Permutations of Order makes an innovative and important contribution to current discussions about the relationship between religion and law, bringing together theoretically informed case studies from different parts of the world, relating to various types of politico-legal settings and religions. This volume also deals with contemporary legal/religious transfigurations that involve "permutations," meaning that elements of "legal" and "religious" acts of ordering are at times repositioned within each realm and from one realm to the other. These permutations of order in part result from the fact that, in ethnographic settings like those examined here, "legal" and "religious" realms are relational to-and in certain cases even constitutive of-each other and they result in categoric transpositions and new social positionalities through which, among other things, "the legal" and "the religious" are blended. Permutations of Order is a work that transcends convention, identifies new and theoretically overarching themes and will be of strong interest to researchers and policy-makers seeking a comparative focus on the intersections and disjunctions of religion and law.
Dr Thomas G. Kirsch is Lecturer at the Department of Anthropology at Goldsmiths College, University of London. Between 1993 and 2001, he conducted ethnographic fieldwork in Zambia. He has published two books on African Christianity (one of them entitled Spirits and Letters: Reading, Writing and Charisma in African Christianity; Oxford/New York: Berghahn Books; 2008). Since 2003, he has also conducted ethnographic fieldwork on issues of human safety, security and crime prevention in South Africa. Dr Bertram Turner is senior researcher at the Max-Planck Institute for Social Anthropology in Halle. He was assistant professor at the Institute of Social Anthropology and African Studies in Munich between 1993 and 2001, where he taught anthropology with a special focus on religion and legal anthropology. He has held university teaching positions in Munich and Leipzig. He has been conducting fieldwork in Morocco since 1996 with a specific focus on the management of natural resources, Islamic activism and conflict settlement in a plural legal setting.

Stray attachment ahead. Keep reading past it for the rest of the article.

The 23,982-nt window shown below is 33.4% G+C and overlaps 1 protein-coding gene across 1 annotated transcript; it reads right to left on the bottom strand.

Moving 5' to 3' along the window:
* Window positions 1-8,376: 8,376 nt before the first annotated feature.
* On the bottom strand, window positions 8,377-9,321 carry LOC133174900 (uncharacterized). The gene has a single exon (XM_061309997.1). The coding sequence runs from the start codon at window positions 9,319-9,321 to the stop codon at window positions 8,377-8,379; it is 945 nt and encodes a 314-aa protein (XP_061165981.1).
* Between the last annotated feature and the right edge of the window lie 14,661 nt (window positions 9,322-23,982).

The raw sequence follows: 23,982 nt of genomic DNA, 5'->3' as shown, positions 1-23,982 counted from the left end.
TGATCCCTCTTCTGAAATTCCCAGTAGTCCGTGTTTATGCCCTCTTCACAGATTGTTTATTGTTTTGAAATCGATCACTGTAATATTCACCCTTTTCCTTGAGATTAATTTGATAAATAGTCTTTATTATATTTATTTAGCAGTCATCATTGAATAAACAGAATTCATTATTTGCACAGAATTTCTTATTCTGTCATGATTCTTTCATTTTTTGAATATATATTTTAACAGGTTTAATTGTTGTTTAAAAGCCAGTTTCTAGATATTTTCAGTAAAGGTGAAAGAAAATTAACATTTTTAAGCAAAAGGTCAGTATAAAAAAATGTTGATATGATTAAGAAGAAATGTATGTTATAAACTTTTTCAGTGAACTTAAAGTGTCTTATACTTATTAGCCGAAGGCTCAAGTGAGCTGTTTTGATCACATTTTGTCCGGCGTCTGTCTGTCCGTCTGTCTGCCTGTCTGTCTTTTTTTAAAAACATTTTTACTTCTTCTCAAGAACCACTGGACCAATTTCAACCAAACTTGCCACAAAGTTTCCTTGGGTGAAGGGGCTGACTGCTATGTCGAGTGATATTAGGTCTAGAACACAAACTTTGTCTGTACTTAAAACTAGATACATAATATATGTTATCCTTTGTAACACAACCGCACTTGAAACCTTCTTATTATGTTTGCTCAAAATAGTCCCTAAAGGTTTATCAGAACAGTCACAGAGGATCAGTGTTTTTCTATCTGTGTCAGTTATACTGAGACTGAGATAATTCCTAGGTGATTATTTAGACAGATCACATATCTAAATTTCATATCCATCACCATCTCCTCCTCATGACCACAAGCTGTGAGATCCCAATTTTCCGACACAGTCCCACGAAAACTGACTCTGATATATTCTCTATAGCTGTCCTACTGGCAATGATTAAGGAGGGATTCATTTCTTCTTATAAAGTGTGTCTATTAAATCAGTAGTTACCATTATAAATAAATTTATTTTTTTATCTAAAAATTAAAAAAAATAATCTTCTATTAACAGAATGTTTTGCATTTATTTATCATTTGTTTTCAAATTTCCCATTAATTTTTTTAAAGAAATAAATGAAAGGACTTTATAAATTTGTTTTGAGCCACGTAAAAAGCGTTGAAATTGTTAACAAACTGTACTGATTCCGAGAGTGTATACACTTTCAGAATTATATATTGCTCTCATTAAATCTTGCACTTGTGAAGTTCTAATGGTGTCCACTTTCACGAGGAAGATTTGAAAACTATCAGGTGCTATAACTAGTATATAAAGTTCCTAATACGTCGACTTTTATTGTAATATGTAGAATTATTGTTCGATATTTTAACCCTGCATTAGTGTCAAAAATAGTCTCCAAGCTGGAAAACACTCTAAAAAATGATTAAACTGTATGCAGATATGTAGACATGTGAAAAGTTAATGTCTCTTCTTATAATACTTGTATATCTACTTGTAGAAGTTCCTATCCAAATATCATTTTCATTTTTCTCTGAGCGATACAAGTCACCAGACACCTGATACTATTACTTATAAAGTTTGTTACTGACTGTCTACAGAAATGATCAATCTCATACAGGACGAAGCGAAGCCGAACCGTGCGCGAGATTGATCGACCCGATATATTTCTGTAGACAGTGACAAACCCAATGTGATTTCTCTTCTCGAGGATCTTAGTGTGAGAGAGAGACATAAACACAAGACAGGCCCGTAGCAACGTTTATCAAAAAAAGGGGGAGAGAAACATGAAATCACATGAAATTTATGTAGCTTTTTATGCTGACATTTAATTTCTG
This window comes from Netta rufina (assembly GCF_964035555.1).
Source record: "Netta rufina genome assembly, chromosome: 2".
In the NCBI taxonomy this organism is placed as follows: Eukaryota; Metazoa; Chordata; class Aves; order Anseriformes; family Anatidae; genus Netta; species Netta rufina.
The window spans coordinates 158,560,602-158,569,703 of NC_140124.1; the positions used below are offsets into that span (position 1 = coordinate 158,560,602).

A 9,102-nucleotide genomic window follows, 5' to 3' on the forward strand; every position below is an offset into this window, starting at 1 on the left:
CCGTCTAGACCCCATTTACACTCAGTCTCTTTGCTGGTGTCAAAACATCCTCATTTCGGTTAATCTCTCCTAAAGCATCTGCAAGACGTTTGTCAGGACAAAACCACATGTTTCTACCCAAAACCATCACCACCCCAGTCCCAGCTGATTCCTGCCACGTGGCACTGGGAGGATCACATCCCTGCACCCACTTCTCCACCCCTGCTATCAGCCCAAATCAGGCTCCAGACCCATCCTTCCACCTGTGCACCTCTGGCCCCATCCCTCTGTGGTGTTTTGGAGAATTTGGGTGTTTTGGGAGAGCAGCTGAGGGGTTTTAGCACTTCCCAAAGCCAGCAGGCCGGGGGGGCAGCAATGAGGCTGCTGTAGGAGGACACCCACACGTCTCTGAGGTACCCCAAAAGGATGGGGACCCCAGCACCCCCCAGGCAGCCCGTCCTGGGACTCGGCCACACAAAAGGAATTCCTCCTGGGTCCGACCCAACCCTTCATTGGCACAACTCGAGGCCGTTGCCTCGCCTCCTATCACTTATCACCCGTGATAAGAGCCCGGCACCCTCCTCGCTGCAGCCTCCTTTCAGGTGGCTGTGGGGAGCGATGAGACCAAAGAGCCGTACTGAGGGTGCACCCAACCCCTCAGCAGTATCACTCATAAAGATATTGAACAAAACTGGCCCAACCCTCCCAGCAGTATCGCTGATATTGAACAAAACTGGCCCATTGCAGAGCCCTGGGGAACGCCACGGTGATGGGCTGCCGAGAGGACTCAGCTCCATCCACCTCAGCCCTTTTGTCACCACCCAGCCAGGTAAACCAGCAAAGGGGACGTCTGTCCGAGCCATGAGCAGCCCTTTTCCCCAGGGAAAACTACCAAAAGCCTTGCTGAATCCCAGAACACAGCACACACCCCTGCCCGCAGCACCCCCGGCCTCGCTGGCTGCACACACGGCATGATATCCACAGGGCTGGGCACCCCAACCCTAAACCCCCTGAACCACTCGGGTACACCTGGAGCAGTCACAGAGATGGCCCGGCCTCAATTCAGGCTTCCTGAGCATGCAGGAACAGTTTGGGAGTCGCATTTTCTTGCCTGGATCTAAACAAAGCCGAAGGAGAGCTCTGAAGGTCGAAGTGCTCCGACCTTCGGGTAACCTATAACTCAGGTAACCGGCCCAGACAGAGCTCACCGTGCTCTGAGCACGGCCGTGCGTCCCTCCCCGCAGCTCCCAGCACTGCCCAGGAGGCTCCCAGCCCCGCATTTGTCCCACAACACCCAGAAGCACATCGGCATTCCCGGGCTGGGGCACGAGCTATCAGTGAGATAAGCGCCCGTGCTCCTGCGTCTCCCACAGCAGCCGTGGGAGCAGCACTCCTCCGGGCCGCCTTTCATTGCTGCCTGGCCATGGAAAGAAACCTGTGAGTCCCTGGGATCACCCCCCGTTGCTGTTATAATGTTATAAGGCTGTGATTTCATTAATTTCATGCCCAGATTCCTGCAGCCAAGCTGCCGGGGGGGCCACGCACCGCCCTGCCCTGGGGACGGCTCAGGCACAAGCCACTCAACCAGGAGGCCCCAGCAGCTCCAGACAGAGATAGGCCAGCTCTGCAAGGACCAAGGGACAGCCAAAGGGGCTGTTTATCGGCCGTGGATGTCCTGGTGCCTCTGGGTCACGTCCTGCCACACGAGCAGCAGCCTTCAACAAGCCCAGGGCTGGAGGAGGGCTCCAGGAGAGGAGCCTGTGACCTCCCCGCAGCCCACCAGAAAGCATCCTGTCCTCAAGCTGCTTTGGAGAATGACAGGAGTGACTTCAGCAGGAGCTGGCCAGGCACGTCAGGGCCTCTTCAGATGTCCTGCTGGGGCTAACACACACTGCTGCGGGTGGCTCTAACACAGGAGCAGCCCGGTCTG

'This book is an important contribution to a new generation of interdisciplinary law and religion scholarship. The authors of these very diverse essays aim to burst the constraints of legal doctrine’s narrow analytic categories and view both law and religion as ever-changing and sharply contested realms of metaphor, meaning, and practice. The richly contextualized studies featured in this volume reveal the many ways in which law and religion have come to interact during an age of rapid global reproduction, diffusion, and change.' David M. Engel, State University of New York, Buffalo, USA 'A rewarding collection of anthropological essays that illuminates the complex struggles taking place over the drawing of the boundaries between the religious and the secular all over the world and the protean role which law plays both as authority and as field of contestation. Anybody interested in understanding the shifting terrains of our emerging post-secular global (dis-)order should read this book.' José Casanova, Georgetown University, USA '...Permutations of Order is a valuable book for scholars working in the sociology or anthropology of religion, especially those interested in surveying the extremely broad range of questions arising at the intersection of law and religion.' Journal of Contemporary Religion 'Highly recommended for anyone interested in understanding the dynamics and the transformations in the religious and legal realms of the contemporary world.' Religion and Society: Advances in Research